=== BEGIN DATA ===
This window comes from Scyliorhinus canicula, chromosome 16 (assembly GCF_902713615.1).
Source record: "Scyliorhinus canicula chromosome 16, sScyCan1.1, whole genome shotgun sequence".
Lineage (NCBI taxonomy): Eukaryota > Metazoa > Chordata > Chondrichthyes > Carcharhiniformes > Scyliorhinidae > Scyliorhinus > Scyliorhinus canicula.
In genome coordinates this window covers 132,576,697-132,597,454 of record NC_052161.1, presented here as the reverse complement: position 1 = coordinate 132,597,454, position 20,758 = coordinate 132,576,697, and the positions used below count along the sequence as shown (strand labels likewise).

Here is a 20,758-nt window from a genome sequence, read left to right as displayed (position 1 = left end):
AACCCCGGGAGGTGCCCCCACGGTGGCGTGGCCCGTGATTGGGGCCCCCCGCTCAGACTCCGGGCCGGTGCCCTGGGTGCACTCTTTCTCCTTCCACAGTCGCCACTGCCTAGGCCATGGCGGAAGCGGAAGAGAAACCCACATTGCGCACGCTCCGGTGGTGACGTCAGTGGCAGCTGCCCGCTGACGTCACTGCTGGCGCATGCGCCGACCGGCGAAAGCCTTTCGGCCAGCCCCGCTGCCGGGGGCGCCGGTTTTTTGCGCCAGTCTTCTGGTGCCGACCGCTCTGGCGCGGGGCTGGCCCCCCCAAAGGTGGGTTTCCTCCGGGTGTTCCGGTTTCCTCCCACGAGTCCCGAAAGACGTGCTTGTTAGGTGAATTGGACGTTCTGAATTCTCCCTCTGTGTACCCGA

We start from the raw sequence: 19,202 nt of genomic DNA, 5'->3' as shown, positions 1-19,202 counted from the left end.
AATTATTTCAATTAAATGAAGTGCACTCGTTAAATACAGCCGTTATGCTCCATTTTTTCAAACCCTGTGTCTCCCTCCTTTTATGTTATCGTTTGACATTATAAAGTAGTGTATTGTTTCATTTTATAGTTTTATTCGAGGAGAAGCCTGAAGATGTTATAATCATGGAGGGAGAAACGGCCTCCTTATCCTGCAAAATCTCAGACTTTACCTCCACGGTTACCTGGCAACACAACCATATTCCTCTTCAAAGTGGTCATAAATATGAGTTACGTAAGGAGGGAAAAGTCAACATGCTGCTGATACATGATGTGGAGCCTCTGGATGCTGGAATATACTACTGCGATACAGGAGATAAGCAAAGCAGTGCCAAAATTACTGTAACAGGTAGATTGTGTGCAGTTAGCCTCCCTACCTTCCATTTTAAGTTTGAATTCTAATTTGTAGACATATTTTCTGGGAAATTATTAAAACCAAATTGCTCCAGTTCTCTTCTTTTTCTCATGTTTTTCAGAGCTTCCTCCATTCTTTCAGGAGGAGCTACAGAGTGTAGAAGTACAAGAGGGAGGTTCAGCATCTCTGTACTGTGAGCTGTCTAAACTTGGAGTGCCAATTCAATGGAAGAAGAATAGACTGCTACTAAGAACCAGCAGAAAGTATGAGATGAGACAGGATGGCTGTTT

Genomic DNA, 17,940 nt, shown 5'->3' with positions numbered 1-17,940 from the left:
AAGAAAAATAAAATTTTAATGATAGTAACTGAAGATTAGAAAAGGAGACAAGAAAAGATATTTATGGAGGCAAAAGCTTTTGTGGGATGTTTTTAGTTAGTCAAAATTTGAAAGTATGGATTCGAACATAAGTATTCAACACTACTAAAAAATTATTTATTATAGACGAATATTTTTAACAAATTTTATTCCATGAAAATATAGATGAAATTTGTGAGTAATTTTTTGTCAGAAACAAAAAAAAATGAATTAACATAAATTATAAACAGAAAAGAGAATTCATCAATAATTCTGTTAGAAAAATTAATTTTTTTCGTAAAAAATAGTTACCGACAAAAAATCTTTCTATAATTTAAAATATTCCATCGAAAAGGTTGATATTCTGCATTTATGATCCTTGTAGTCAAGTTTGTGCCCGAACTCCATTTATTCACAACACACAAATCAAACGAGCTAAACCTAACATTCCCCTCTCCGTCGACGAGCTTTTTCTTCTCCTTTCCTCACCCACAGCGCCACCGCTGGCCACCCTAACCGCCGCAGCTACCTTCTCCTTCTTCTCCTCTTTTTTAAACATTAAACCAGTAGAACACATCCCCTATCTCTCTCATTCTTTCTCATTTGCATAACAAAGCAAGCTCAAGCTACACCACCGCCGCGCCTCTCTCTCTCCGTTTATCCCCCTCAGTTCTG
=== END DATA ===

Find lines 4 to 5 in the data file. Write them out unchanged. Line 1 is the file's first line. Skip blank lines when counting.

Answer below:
In genome coordinates this window covers 132,576,697-132,597,454 of record NC_052161.1, presented here as the reverse complement: position 1 = coordinate 132,597,454, position 20,758 = coordinate 132,576,697, and the positions used below count along the sequence as shown (strand labels likewise).

Here is a 20,758-nt window from a genome sequence, read left to right as displayed (position 1 = left end):